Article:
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I have some basic knowledge about compiling C but need to get a couple of generic cross-compilation questions answered. In my case, I am trying to cross-compile a program on my Fedora Linux box that is going to be run on an ARM single board computer.

  1. My first question is about headers. I have downloaded the arm Linux tools package and it contains headers files such as stdio.h in an include directory. Am I supposed to use this "target" include directory as opposed to my system include directories when I am cross-compiling? Or is it OK to point to my system's include dirs such as /usr/include? (These header files seem to be different when I diff them.)

  2. What happens if a header file does not exist. In my case, I am also planning to utilize the cURL library on the ARM board. Can I simply point to the include directory present in the curl source package that I downloaded without worrying about the target architecture? If yes, does this mean my first question is irrelevant?

  3. Let's say I want to statically link to a library. Does this static library need to be compiled for the target ARM platform before this happens? Or can I use the static libraries installed on my system directly (hoping that the cross compilation process takes care of business)?

  4. If I decide to dynamically link to a library, the only requirement would be that the target system has this library compiled for ARM and installed in one of the LD_LIBRARY_PATH directories on the ARM board, am I correct?

Thanks for the help.

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2 Answers

up vote 10 down vote accepted
  1. Always use the target headers. They may differ from your host headers. The compiler should already have them as part of its default include path for the standard issue, such as libc.
  2. You will need to build cURL using the cross compiler into a fake "target" system directory, and build your application with cURL in this target directory. As you need a cURL library as well, you MUST use the cross compiler. For compiles which are not cross compile friendly (such as building programs and running then as part of the compile), you will need to modify the build process. Sometimes fakeroot can be helpful for dirty build systems.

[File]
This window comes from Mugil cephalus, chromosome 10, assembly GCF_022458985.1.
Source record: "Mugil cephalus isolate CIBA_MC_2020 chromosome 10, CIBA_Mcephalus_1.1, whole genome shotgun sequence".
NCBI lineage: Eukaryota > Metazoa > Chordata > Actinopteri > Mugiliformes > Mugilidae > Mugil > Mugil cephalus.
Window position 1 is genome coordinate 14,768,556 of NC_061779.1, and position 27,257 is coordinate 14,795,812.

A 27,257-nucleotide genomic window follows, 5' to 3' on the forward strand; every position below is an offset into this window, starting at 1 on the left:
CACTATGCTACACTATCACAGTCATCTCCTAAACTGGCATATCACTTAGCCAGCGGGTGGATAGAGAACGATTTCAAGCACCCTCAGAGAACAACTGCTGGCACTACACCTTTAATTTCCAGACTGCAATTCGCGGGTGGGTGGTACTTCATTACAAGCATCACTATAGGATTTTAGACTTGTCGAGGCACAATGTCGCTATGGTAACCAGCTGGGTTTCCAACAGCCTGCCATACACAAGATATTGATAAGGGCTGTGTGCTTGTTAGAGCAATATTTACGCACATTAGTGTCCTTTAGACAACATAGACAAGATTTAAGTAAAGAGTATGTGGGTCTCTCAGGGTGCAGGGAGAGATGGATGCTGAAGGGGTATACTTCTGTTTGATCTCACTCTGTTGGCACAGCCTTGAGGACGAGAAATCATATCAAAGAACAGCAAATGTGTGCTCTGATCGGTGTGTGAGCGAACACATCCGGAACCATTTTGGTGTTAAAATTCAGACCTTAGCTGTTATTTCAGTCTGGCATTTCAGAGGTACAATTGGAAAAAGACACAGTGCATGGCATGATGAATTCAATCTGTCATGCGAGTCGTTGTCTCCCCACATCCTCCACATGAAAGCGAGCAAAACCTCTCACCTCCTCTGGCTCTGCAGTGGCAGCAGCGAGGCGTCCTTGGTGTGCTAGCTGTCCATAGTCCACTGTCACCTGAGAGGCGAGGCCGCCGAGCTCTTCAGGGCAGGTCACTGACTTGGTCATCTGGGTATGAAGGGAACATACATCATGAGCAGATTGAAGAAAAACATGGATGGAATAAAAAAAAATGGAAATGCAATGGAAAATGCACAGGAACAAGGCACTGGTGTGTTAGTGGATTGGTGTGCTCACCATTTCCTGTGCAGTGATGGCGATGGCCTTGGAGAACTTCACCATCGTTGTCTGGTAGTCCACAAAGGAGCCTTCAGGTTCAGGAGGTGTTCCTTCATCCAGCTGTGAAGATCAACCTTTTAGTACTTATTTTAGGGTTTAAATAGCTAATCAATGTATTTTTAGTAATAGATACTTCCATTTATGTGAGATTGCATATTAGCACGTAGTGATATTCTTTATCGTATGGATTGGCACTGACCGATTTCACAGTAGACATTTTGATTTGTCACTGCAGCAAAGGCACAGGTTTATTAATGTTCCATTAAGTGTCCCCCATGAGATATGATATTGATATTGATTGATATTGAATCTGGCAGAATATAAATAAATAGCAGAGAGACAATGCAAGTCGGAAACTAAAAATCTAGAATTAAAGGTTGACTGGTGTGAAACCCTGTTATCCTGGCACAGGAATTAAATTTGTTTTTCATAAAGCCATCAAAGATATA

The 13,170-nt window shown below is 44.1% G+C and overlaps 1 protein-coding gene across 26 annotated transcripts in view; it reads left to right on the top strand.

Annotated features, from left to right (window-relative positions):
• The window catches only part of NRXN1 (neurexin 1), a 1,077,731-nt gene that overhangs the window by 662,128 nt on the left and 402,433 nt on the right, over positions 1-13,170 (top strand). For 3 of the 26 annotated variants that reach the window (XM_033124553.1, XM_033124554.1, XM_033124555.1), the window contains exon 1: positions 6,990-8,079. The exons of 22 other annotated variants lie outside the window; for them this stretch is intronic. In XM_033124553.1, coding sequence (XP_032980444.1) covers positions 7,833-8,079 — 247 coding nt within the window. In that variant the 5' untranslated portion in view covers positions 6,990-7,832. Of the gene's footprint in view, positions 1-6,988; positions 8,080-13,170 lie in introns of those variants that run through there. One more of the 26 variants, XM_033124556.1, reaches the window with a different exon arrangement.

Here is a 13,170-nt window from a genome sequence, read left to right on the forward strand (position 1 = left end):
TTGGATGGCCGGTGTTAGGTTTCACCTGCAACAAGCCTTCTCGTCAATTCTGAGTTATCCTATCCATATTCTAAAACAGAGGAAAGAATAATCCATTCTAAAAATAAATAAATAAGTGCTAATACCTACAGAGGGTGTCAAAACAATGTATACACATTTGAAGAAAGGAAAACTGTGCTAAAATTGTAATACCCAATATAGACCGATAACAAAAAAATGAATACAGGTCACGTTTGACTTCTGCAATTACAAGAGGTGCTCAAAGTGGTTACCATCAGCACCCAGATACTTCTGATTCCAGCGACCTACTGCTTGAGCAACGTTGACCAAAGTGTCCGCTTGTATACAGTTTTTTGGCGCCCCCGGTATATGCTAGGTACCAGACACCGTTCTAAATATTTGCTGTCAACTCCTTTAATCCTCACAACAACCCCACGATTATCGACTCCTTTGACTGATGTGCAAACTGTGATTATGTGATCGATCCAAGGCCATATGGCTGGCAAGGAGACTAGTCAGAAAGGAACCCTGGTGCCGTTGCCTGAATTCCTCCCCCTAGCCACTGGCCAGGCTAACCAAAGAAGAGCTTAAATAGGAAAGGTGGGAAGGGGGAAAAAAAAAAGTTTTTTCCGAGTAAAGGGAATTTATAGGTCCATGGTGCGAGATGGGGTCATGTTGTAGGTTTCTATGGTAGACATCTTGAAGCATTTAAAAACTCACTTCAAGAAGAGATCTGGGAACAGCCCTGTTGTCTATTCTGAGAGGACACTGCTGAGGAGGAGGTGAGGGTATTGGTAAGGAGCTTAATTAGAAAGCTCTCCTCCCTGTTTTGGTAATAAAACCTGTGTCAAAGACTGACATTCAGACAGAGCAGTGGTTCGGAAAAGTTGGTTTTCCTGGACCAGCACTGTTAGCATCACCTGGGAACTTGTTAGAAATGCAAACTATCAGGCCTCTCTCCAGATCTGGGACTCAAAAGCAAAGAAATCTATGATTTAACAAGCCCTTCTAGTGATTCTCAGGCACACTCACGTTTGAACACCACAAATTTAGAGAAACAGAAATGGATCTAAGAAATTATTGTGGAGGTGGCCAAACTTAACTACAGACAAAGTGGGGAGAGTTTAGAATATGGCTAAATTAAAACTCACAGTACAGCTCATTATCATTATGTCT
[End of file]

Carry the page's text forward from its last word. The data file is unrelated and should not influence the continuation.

3. You can't arbitrarily use a static library for a different architecture from your system. They must be built by the cross compiler.
  4. Incorrect. The library generally must be present.
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To expand on point 1: the cross-compiler environment should already be set up so that a bare #include <stdio.h> references the ARM version of the header (ie. it should be looking somewhere other than /usr/include). –  caf Nov 8 '10 at 4:58
    
Can you please elaborate on the second item? I am particularly confused about the "As you need a cURL library as well, you MUST use the cross compiler." sentence. Didn't you cover this step already in your first sentence? –  Burak Nov 8 '10 at 5:44
    
@Burak: Its is extremely unlikely that your ARM cross compiler ships with cURL. If it doesn't, you need to build a mini "root filesystem" to allow compiles and linkages to work. There is a reason frameworks like buildroot and OpenEmbedded exist - cross compiling can be a pain –  Yann Ramin Nov 8 '10 at 6:13
    
Thank you Yann. –  Burak Nov 8 '10 at 8:19
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Any library you intend on using, including the libc, must be built for the target platform before you can link against it. Use the target headers instead of the host headers for building so that you're assured of using the correct API.

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